19 November 2017   Leave a comment

The US has announced that the Palestinian mission to the US in Washington, DC  must close because the Palestinian Authority has violated US law by bringing a case against Israel to the International Criminal Court (ICC).  A law passed by the US Congress in 2015 bans the Palestinians from bringing cases to the ICC.  There are a number of legal questions as to whether the Palestinian Authority had the right to sign the Charter of the ICC since the ICC is only open to “states”.  Since Palestine does not have a clearly recognized “territory”, its status as a state can be questioned.  But statehood is generally determined by what is known as the Montevideo Convention of 1933 which has four criteria:

  1. The entity aspiring to be regarded as a state must possess a permanent population;
  2. it must occupy a clearly defined territory;
  3. it must operate an effective government over the extent of its territory; and
  4. it must display capacity to engage in international relations-such capacity including the ability to fulfill international treaty obligations.

But the UN General Assembly also passed Resolution 67/19, “Status of Palestine in the United Nations” on 29 November 2012.  The resolution was passed with 138 votes in favor,  9 opposed, 41 abstentions, and 5 absent.  Passage of the resolution with more than a 2/3s affirmative vote is considered by some analysts–but not all–as sufficient evidence of common recognition of Palestine by the international community.

In response to the threat by the US, the Palestinian Authority has itself threatened to cut off all communications with the US.  The ICC has initiated a Preliminary Examination of the Palestinian complaint against Israel which focuses largely on crimes “in the occupied Palestinian territory, including East Jerusalem, since June 13, 2014”.  The US move seems to be a prelude to an new round of peace negotiations between Israel and the Palestinian Authority with the Saudi Arabians and the Egyptians weighing in to pressure concessions from the Palestinians.  The US considers the ICC to be an obstacle to its role as negotiator.  Ironically, both Israel and the US have yet to ratify their membership in the ICC yet wish to have pre-eminent voices in its deliberations.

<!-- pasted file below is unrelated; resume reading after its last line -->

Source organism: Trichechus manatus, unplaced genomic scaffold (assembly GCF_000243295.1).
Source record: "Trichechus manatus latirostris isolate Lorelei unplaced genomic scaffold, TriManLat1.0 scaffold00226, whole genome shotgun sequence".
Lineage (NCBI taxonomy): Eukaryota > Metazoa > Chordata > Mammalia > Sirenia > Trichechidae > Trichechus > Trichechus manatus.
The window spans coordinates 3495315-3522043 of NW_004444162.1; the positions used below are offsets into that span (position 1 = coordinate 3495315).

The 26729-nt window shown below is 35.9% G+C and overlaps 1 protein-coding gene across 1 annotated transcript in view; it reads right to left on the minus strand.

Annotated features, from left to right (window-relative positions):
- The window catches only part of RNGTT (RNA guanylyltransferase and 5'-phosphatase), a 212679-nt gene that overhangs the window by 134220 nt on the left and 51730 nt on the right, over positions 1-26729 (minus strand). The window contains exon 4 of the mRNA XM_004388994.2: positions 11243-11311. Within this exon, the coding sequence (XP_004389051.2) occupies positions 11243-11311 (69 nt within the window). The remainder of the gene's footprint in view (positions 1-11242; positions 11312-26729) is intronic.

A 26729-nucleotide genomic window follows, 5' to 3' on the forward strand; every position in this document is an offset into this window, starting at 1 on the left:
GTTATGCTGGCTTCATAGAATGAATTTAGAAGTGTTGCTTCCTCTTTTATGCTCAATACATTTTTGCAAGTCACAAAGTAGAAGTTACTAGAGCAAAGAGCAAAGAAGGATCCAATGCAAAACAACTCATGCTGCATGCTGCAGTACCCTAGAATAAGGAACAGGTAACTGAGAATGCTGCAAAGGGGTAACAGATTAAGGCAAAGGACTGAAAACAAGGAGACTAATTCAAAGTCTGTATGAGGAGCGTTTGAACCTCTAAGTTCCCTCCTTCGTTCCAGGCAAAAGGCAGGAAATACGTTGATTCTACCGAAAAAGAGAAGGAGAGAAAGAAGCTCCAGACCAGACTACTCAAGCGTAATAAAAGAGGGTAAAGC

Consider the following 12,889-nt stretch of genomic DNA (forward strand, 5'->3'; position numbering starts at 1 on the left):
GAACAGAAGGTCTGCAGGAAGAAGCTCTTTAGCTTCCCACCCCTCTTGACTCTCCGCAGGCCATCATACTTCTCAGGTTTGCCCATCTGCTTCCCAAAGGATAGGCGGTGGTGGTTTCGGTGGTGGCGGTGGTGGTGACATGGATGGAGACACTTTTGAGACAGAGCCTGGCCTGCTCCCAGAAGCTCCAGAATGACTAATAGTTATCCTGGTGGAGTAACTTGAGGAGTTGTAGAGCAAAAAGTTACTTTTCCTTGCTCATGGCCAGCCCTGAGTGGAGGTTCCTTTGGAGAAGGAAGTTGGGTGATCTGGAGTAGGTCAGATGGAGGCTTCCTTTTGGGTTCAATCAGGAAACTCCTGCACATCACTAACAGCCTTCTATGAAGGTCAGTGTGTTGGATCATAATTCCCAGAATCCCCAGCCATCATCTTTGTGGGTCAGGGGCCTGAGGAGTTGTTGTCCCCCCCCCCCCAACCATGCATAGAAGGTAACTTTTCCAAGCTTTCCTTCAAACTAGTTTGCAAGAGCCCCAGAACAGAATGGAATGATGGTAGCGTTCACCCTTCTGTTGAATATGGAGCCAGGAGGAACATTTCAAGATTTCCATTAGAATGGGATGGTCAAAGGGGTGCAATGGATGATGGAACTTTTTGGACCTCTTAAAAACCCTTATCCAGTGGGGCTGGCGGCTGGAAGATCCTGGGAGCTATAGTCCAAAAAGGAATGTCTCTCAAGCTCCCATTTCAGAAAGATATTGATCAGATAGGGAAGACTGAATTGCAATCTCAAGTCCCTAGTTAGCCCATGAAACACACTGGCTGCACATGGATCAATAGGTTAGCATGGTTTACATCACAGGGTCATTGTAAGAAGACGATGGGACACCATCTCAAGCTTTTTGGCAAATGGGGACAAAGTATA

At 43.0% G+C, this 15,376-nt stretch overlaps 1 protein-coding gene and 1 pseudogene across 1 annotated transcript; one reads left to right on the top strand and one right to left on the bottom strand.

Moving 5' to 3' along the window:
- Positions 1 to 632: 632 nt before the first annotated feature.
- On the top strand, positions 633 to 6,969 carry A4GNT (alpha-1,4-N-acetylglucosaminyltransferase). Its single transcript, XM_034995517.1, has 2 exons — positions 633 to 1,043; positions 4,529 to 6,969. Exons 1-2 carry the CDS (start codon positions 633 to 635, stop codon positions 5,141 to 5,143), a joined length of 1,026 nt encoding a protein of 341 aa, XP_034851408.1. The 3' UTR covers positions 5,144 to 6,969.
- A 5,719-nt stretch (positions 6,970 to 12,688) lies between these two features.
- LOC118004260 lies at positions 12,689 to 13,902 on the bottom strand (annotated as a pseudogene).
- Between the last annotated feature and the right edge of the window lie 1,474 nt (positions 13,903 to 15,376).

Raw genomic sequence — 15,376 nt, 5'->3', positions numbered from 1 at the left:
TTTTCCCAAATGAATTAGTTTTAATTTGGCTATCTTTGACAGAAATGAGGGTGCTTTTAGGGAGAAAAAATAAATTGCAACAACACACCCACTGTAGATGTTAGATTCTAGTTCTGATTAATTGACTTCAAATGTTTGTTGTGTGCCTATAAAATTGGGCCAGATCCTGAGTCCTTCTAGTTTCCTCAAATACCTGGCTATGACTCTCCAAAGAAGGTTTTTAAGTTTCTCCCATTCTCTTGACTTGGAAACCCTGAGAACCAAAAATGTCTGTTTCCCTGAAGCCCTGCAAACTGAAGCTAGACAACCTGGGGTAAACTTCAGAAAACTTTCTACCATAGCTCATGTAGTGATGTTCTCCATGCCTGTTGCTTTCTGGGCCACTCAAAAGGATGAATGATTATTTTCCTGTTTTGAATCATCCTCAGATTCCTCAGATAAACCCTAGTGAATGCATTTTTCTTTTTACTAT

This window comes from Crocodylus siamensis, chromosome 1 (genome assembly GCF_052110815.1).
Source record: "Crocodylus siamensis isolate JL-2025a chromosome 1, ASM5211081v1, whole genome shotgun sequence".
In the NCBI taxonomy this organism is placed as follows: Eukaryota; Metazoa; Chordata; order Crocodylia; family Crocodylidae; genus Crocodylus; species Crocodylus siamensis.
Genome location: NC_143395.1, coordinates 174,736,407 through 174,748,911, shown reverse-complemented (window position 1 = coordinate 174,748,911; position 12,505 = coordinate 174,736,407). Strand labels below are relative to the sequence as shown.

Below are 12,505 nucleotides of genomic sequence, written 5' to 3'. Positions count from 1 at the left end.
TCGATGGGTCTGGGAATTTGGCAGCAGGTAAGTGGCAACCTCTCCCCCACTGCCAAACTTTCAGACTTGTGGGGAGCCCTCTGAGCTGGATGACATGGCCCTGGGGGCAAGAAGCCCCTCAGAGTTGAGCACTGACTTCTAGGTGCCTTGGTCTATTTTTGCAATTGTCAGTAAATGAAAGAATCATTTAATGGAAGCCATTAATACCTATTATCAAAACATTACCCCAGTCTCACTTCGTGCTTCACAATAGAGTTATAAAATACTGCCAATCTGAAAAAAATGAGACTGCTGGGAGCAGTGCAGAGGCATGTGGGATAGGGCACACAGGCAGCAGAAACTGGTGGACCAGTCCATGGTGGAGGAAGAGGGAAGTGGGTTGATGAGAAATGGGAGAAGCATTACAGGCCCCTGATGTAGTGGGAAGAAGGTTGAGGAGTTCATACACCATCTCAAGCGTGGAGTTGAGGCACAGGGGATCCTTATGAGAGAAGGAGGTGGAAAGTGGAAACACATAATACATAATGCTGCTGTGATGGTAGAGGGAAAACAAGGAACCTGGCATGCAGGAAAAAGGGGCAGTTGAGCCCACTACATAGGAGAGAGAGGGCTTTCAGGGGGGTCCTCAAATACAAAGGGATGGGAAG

As the US continues to work closely with Saudi Arabia, the humanitarian situation in Yemen has deteriorated dramatically since the Saudis imposed a blockade on the country.  The Washington Post describes the situation in dire terms:

“According to the United Nations, Yemen is in urgent need of medicines, vaccines and food. The supplies ‘are essential to staving off disease and starvation,’ the organization said. ‘Without them, untold thousands of innocent victims, among them many children, will die.’ A joint statement from the heads of the World Food Program, UNICEF and the World Health Organization called the situation in Yemen ‘the worst humanitarian crisis in the world.’

“A least 17 million other people, including 11 million children, are in desperate need of humanitarian supplies. The shortage of medicine and clean water has also led to the spread of disease. The country is now in the throes of the fastest-growing cholera epidemic ever recorded. Nearly 900,000 people have been affected, according to U.N. figures.”

And there is no end in sight to this pointless war.  The Yemeni people are pawns in the proxy war between the Saudis and the Iranians, and the US continues to support Saudi Arabia without conditions.

 

The situation in Zimbabwe remains muddy.  Mugabe’s party, ZANU-PF, gave the leader an ultimatum: resign or face impeachment on Monday. Most thought the situation was resolved, but Mugabe delivered a televised address to the nation in which he made no offer to resign.  He was flanked by military officers, giving the impression that he had the support of at least some parts of the military.  But it is doubtful that anyone really knows what is going on.  We will wait to see if impeachment proceedings begin tomorrow.

Posted November 19, 2017 by vferraro1971 in World Politics

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